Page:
When a cancellation of removal is granted, the status of a qualified lawful permanent or non-permanent resident who is labeled deportable is submitted for permanent residency in the United States. In South Carolina and all other states, individuals have to meet certain criteria and apply for this discretionary benefit during a deportation hearing.
Lawful permanent residents might be granted a cancellation of removal if they have held this status for a minimum five years. The individuals must also have resided in the country continuously for a minimum seven years after obtaining this status. Additionally, lawful permanent residents must not have any aggravated felony convictions, including firearms and drug trafficking, rape, sexual abuse involving a minor and murder.
Non-permanent residents may receive a cancellation of removal if they were continuously and physically present in the country for a minimum 10 years and show that deportation would cause extreme or exceptional hardship for immediate family who are either lawful permanent residents or in the United States. Extreme and exceptional hardship is assessed on a per-case basis.
Non-permanent residents must also have no aggravated felony convictions or have committed a robbery or kidnapping. They need to have had good moral nature, which is assessed on a case-by-case basis, during their 10 years of continuous physical presence. This means that they must not have a conviction for murder, drug possession or at least two gambling-related charges; spent a minimum 180 days imprisoned; obtained benefits under immigration law fraudulently; involved in human smuggling or prostitution; or be considered a habitual drunk.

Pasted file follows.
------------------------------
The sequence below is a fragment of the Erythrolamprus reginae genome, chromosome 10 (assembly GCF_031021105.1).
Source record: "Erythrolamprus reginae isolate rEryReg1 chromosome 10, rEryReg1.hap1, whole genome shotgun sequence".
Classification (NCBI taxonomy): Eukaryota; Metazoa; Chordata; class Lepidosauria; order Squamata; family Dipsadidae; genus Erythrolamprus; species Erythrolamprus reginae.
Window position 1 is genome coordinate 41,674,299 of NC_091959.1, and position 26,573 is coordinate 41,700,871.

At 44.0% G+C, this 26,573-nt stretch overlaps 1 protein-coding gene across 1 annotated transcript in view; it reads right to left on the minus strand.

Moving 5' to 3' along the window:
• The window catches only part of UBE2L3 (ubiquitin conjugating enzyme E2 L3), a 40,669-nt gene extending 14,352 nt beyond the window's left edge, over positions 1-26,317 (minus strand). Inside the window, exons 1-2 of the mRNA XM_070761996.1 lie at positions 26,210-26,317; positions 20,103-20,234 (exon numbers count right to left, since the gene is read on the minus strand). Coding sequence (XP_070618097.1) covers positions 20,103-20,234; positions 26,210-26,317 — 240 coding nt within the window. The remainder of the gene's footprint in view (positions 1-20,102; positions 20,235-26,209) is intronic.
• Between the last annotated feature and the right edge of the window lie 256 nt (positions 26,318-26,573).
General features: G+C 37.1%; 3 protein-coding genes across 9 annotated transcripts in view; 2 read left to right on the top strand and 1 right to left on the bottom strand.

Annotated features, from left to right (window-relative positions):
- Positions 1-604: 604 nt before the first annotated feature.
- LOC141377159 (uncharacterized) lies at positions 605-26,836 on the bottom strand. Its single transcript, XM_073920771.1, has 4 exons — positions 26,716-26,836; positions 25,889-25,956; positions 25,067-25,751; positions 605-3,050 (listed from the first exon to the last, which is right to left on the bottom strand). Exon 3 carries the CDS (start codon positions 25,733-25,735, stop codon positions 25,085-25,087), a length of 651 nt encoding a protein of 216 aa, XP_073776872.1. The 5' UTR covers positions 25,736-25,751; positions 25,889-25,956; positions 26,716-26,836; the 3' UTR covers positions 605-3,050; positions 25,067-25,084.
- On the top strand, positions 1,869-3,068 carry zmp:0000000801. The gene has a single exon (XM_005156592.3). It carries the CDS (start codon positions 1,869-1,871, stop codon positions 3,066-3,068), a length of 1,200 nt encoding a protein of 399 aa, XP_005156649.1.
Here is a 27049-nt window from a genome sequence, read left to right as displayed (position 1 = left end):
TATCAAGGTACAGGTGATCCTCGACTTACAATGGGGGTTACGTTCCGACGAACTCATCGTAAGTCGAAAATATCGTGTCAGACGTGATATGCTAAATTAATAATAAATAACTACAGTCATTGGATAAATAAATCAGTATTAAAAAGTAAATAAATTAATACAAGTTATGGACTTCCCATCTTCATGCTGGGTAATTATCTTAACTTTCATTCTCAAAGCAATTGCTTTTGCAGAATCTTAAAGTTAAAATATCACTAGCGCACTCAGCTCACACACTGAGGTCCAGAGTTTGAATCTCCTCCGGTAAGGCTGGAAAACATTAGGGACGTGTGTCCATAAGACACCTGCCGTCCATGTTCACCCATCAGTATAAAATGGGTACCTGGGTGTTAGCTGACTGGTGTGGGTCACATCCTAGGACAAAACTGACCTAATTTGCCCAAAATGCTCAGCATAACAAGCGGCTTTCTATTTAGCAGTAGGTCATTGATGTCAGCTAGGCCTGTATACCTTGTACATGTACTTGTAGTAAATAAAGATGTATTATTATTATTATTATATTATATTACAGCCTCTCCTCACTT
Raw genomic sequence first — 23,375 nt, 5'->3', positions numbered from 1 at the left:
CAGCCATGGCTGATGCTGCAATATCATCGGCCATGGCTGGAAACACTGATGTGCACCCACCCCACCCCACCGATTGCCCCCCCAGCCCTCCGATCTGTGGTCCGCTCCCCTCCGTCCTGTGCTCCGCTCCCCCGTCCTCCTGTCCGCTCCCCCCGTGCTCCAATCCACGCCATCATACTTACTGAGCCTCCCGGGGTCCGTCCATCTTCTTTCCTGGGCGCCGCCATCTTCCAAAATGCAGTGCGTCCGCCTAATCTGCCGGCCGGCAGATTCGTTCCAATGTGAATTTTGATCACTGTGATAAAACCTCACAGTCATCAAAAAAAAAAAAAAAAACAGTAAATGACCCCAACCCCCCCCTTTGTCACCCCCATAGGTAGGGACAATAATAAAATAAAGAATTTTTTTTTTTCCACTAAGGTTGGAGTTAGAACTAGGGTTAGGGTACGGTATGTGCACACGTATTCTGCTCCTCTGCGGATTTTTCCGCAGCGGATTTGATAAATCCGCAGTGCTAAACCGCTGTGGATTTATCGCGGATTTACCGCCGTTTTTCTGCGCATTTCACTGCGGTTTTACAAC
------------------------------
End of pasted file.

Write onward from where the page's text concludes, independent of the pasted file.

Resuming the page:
With the differences in criteria, some deportable individuals might become confused about the criteria that they must meet. By talking to immigration attorneys, they could determine whether they qualify for this discretionary benefit.
Source: Findlaw, "Cancellation of Removal", December 31, 2014